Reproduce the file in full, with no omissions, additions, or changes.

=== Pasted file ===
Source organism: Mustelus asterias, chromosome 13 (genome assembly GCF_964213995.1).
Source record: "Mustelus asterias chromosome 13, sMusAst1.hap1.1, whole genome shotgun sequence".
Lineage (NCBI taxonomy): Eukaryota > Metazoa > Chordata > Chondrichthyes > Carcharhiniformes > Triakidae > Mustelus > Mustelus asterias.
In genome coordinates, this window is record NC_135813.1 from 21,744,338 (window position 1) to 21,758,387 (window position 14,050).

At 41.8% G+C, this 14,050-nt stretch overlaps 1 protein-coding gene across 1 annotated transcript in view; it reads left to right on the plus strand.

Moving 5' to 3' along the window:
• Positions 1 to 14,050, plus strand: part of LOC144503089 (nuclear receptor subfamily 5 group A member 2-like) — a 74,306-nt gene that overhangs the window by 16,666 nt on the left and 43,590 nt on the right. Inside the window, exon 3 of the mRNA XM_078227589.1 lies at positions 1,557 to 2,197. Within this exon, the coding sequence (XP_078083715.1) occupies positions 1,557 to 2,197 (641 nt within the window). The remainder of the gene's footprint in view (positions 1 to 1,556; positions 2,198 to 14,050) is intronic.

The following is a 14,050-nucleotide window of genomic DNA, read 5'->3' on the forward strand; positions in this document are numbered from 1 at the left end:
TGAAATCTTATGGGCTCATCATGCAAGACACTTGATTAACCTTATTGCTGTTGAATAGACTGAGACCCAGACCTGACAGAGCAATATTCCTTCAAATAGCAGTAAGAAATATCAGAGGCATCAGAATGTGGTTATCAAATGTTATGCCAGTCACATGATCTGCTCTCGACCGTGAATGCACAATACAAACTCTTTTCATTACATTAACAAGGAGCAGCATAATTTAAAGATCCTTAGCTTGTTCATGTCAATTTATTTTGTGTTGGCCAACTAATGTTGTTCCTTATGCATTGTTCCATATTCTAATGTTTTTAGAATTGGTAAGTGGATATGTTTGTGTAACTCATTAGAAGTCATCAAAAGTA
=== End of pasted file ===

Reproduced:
Source organism: Mustelus asterias, chromosome 13 (genome assembly GCF_964213995.1).
Source record: "Mustelus asterias chromosome 13, sMusAst1.hap1.1, whole genome shotgun sequence".
Lineage (NCBI taxonomy): Eukaryota > Metazoa > Chordata > Chondrichthyes > Carcharhiniformes > Triakidae > Mustelus > Mustelus asterias.
In genome coordinates, this window is record NC_135813.1 from 21,744,338 (window position 1) to 21,758,387 (window position 14,050).

At 41.8% G+C, this 14,050-nt stretch overlaps 1 protein-coding gene across 1 annotated transcript in view; it reads left to right on the plus strand.

Moving 5' to 3' along the window:
• Positions 1 to 14,050, plus strand: part of LOC144503089 (nuclear receptor subfamily 5 group A member 2-like) — a 74,306-nt gene that overhangs the window by 16,666 nt on the left and 43,590 nt on the right. Inside the window, exon 3 of the mRNA XM_078227589.1 lies at positions 1,557 to 2,197. Within this exon, the coding sequence (XP_078083715.1) occupies positions 1,557 to 2,197 (641 nt within the window). The remainder of the gene's footprint in view (positions 1 to 1,556; positions 2,198 to 14,050) is intronic.

The following is a 14,050-nucleotide window of genomic DNA, read 5'->3' on the forward strand; positions in this document are numbered from 1 at the left end:
TGAAATCTTATGGGCTCATCATGCAAGACACTTGATTAACCTTATTGCTGTTGAATAGACTGAGACCCAGACCTGACAGAGCAATATTCCTTCAAATAGCAGTAAGAAATATCAGAGGCATCAGAATGTGGTTATCAAATGTTATGCCAGTCACATGATCTGCTCTCGACCGTGAATGCACAATACAAACTCTTTTCATTACATTAACAAGGAGCAGCATAATTTAAAGATCCTTAGCTTGTTCATGTCAATTTATTTTGTGTTGGCCAACTAATGTTGTTCCTTATGCATTGTTCCATATTCTAATGTTTTTAGAATTGGTAAGTGGATATGTTTGTGTAACTCATTAGAAGTCATCAAAAGTA